Affordable Education for Everyone

Organizer and Pen

Managing Your Expenses

Attending university, or any institution of higher learning, can be stressful for many reasons. If you plan well ahead of time, it is easy to forgo some of this stress, especially on a financial level. You can manage your expenses well by projecting your spending ahead of time and by keeping a close eye on the actual spending which occurs. Budgeting and prioritizing are therefore, key to remaining debt-free after financing your education. Foreseeing possible incidental expenses can also be very helpful. You can insure yourself for specific types of emergency situations, for losses and damaged goods. Certain universities also offer some type of health insurance coverage as a part of their tuition fees.


A budget is a helpful organizational tool for managing your expenses during your studies. Your budget should be based on realistic income projections, not regular spending figures. For instance, if your parents are helping you out, include that in the budget. Taking into account the sums received from grants, scholarships and job income will help you figure out the size of your university budget. Once it has been decided, stick to it, to avoid the opportunity for debt. If you are still short, make an informed estimation of your remaining financial needs. You may then seek help from the financial department on campus about bursary and work-study options. Cut costs by paying attention to what is necessary or not. Make long-term and short-term budgets, to help you keep track of your successes in managing your spending. This can be done by making-monthly projections, and keeping a daily log of spending. This way, you can compare your actual spending patterns, to the ones you envisioned for yourself earlier.

Student Cash Flow

Prioritizing your expenses is an important way to curb unnecessary spending. Set a weekly spending limit. This will force you to spend your money on what you need before buying luxuries. If you have broken down your weekly or monthly living expenses, this should not be a problem. On Gail Vaz-Oxlade’s blog Debt Free Forever, we are offered extensive tips for organizing our budgets and keeping track of our money. In addition to the lists of projected spending versus actual daily spending, you can do little things to make this even faster and easier. You can download an app to your phone to conveniently log all expenses on the go. You can color-code items on your ‘to-buy’ list, and can categorize by your level of need for this item.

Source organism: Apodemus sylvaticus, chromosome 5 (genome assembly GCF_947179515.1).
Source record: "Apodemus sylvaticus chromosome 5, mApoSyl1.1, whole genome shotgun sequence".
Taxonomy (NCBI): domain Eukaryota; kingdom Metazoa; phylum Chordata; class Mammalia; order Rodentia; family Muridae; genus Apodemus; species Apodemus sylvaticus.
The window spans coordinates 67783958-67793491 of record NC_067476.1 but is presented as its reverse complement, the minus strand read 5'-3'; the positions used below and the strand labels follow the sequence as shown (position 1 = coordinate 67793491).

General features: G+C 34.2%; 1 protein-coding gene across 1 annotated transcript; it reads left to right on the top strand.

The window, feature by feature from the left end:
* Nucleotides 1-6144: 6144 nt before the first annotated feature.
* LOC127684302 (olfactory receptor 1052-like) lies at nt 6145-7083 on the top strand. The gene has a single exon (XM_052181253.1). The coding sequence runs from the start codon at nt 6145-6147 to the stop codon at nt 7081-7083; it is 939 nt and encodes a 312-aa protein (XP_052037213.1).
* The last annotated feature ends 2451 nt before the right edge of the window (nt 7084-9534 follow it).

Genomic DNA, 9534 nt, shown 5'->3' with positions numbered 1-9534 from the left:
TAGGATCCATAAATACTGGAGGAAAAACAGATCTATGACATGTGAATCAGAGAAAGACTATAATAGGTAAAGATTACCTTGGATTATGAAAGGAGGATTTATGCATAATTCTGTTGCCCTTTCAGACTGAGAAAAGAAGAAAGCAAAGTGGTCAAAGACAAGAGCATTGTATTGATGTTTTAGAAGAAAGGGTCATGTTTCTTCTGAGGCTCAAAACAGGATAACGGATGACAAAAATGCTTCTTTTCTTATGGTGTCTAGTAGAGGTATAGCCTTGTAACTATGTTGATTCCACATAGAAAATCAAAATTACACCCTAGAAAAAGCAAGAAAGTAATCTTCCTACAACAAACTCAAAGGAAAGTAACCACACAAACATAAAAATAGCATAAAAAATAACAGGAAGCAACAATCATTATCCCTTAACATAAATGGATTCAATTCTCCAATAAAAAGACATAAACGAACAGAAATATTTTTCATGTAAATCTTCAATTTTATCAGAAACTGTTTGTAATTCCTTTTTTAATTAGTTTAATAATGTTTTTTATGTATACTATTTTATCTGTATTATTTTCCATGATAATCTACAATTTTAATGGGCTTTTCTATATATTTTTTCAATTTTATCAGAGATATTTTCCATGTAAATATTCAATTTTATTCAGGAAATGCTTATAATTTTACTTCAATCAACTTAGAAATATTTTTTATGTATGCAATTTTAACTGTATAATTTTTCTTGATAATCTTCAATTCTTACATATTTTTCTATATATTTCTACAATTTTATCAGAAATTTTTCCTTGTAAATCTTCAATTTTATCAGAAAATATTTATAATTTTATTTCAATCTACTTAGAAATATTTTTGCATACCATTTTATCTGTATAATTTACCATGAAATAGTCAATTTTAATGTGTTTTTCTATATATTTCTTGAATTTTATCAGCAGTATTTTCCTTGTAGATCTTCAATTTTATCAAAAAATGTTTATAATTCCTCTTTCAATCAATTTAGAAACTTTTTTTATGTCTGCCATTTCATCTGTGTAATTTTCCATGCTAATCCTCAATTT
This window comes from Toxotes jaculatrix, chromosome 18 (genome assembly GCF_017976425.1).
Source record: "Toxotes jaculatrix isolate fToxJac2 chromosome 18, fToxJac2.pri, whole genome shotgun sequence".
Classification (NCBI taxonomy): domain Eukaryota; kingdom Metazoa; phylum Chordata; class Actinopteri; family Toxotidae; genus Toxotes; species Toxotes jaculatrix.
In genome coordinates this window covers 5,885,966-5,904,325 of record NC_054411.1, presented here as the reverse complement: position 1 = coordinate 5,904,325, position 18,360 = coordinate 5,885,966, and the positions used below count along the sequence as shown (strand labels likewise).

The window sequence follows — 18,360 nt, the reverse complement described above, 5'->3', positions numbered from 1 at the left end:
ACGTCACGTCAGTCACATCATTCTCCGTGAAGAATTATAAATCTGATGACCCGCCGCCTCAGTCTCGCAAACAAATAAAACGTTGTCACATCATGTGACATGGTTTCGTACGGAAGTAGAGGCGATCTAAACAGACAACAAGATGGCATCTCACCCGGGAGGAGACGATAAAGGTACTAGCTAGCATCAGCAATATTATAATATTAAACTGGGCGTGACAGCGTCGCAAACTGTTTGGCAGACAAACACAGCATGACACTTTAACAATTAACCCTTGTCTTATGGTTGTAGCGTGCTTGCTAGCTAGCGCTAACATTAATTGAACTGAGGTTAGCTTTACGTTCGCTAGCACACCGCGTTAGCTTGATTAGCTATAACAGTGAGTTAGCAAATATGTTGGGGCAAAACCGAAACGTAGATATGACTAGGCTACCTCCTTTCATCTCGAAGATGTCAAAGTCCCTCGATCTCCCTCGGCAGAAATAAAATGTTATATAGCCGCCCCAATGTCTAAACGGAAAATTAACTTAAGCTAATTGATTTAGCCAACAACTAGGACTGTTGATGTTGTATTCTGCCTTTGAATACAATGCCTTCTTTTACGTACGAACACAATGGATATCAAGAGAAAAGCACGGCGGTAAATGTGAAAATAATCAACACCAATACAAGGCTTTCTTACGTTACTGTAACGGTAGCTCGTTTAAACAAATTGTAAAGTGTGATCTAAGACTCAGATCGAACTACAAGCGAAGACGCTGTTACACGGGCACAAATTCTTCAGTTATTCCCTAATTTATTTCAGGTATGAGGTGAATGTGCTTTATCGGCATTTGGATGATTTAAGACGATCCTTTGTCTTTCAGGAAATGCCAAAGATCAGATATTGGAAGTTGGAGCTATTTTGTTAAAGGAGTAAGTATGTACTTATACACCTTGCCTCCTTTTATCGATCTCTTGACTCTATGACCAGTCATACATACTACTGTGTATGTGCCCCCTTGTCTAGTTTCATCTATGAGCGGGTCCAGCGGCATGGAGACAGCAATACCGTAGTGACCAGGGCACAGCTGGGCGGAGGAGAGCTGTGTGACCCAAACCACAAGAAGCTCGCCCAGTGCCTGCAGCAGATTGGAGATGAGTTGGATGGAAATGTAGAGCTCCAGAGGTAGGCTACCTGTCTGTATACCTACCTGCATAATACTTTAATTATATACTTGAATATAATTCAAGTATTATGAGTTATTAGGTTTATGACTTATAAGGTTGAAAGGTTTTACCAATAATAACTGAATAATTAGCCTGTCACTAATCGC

Pocket Money

For instance, use green for healthy food items, and red for unhealthy food-items on your list. Use a different color for larger expenses, in order to remind yourself to research more into them, before buying them. It is also good to plan buying luxury or extra expenses, in order not to go overboard with them by accident. You can do this by limiting yourself to an item per month or you can motivate yourself this way by buying an item only if you have reached a tangible goal in school (such as a high grade on a test).


Avoiding incidental costs is very important for students, who rarely have the flexibility to pay large sums up-front. For this reason, it is highly worth considering insuring yourself and your belongings, in case of accident. A lot of your work will heavily depend on research done over the internet. Many colleges and universities offer some form of insurance as part of your tuition fees. This may include dental, and other medical coverage. This however, rarely covers your personal belongings. This is why it is useful to look into ways of protecting your stuff, both physically and through an insurance plan. Check if your household has an insurance plan which covers you in case of incidents such as fire. You can also purchase a new plan, but beware of student plans, as they are not necessarily better than your regular family arrangements. It is also prudent to insure yourself if you will be traveling during your studies.